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Saudis, UAE May Lack ‘Capacity’ to Help in Syria, US Officials Say


FILE - In this Emirates News Agency photo, UAE military vehicles and personnel travel from Al Hamra Military Base to Zayed Military City, an Emerati base, marking the return of the first batch of UAE military personnel from Yemen, Nov. 7, 2015.

FILE - In this Emirates News Agency photo, UAE military vehicles and personnel travel from Al Hamra Military Base to Zayed Military City, an Emerati base, marking the return of the first batch of UAE military personnel from Yemen, Nov. 7, 2015.

Top U.S. intelligence officials appear to be raising concerns about offers by some Arab countries to put boots on the ground to fight Islamic State militants in Syria.

Both Saudi Arabia and the United Arab Emirates — Sunni-majority states uncomfortable with Iran’s expansion into Syria and Iraq — have said they could send troops.

“We appreciate and value the Saudi willingness to engage on the ground,” Director of National Intelligence James Clapper told lawmakers Tuesday, adding, “I think that would be a challenge for them if they were to try to take that on.”

Watch: National Intelligence Director James Clapper briefing lawmakers.

Clapper praised UAE’s counterterrorism forces on their performance in Yemen, calling it “quite impressive.”

But Defense Intelligence Agency Director Lieutenant General Vincent Stewart said an additional deployment might be too much of an undertaking.

“Whether they have the capacity to do both Yemen and something in Iraq-Syria is questionable,” he said. “They’re doing extremely well in Yemen, but the capacity to do more is pretty limited.”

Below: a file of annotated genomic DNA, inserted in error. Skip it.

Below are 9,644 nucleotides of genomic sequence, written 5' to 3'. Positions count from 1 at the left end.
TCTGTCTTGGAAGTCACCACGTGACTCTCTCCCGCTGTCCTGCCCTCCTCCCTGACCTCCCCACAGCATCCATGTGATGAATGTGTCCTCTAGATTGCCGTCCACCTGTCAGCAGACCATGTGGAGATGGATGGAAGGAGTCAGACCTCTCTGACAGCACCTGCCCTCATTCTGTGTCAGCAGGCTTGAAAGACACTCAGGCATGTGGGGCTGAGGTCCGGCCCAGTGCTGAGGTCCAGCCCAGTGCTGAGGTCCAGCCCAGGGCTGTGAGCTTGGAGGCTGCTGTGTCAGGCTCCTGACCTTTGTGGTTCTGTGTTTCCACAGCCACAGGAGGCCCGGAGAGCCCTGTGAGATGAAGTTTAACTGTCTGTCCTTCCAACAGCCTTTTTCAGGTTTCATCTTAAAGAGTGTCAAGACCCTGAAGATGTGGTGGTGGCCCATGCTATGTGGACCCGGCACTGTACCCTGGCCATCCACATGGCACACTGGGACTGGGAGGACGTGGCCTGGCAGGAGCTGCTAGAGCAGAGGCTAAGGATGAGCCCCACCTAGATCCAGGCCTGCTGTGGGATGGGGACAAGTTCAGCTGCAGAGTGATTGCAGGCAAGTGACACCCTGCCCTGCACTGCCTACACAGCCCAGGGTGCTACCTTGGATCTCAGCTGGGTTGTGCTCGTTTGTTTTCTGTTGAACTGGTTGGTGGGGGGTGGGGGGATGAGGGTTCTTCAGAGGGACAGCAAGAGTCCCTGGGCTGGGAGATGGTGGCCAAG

Different objectives

The Soufan Group, which provides strategic security intelligence services to governments and the private sector, warned that the differing objectives of those countries would further complicate an already complex battlefield.

“If for Turkey the conflict is mainly about [Syrian President Bashar al-] Assad and the Kurds, then for Saudi Arabia it is mainly about Iran, and for the UAE it is mainly about its relationship with Saudi Arabia and the United States,” Soufan said.

“These competing or overlapping interests will test the coalition as it contemplates its next steps,” it said.

But the Turkey-Saudi-Qatar front could provide an important counterweight to the Russian- and Iranian-backed Syrian government partnership that appears to have eschewed a political solution for a military one.

“Turkey, Saudi and Qatar will likely decide that the way to get everyone back to the negotiating table is to raise the cost of the military campaign for the government side,” said Omar Lamrani, military analyst for Stratfor.

“So they could likely bolster the rebels by military and financial means, basically giving them cash to pay their soldiers and supply them, and militarily by giving them weapons,” Lamrani told VOA.

“They want to maintain a stake in the conflict and bring the U.S. closer to their positions," he said. "Saudi Arabia and Turkey understand that with Russia involved, it is all the more important that the U.S. remain close to them.”

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    Jeff Seldin

    Jeff works out of VOA’s Washington headquarters and is national security correspondent. You can follow Jeff on Twitter at @jseldin or on Google Plus.

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    Sharon Behn

    Sharon Behn is a foreign correspondent working out of Voice of America’s headquarters in Washington D.C  Her current beat focuses on political, security and humanitarian developments in Iraq, Syria and Turkey. Follow Sharon on Twitter and on Facebook.

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